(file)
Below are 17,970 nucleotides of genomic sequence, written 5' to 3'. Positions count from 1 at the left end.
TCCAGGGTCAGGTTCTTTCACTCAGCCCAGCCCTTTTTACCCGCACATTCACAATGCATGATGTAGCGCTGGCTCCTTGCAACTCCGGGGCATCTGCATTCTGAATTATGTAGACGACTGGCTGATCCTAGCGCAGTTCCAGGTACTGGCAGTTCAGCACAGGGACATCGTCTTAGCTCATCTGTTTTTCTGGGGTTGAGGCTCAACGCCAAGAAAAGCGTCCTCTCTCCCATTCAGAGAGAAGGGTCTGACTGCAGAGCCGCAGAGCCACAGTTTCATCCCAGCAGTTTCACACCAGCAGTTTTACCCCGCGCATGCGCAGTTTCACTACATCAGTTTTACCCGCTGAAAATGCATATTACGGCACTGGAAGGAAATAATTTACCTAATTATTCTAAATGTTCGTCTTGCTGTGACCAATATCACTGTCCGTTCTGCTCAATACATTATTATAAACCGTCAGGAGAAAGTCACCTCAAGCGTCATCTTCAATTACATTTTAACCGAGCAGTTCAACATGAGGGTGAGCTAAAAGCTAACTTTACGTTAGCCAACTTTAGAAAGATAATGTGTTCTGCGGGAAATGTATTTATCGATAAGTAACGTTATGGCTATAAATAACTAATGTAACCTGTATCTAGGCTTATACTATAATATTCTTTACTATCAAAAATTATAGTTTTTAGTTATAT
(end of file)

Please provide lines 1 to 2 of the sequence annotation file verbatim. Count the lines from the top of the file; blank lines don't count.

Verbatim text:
Below are 17,970 nucleotides of genomic sequence, written 5' to 3'. Positions count from 1 at the left end.
TCCAGGGTCAGGTTCTTTCACTCAGCCCAGCCCTTTTTACCCGCACATTCACAATGCATGATGTAGCGCTGGCTCCTTGCAACTCCGGGGCATCTGCATTCTGAATTATGTAGACGACTGGCTGATCCTAGCGCAGTTCCAGGTACTGGCAGTTCAGCACAGGGACATCGTCTTAGCTCATCTGTTTTTCTGGGGTTGAGGCTCAACGCCAAGAAAAGCGTCCTCTCTCCCATTCAGAGAGAAGGGTCTGACTGCAGAGCCGCAGAGCCACAGTTTCATCCCAGCAGTTTCACACCAGCAGTTTTACCCCGCGCATGCGCAGTTTCACTACATCAGTTTTACCCGCTGAAAATGCATATTACGGCACTGGAAGGAAATAATTTACCTAATTATTCTAAATGTTCGTCTTGCTGTGACCAATATCACTGTCCGTTCTGCTCAATACATTATTATAAACCGTCAGGAGAAAGTCACCTCAAGCGTCATCTTCAATTACATTTTAACCGAGCAGTTCAACATGAGGGTGAGCTAAAAGCTAACTTTACGTTAGCCAACTTTAGAAAGATAATGTGTTCTGCGGGAAATGTATTTATCGATAAGTAACGTTATGGCTATAAATAACTAATGTAACCTGTATCTAGGCTTATACTATAATATTCTTTACTATCAAAAATTATAGTTTTTAGTTATAT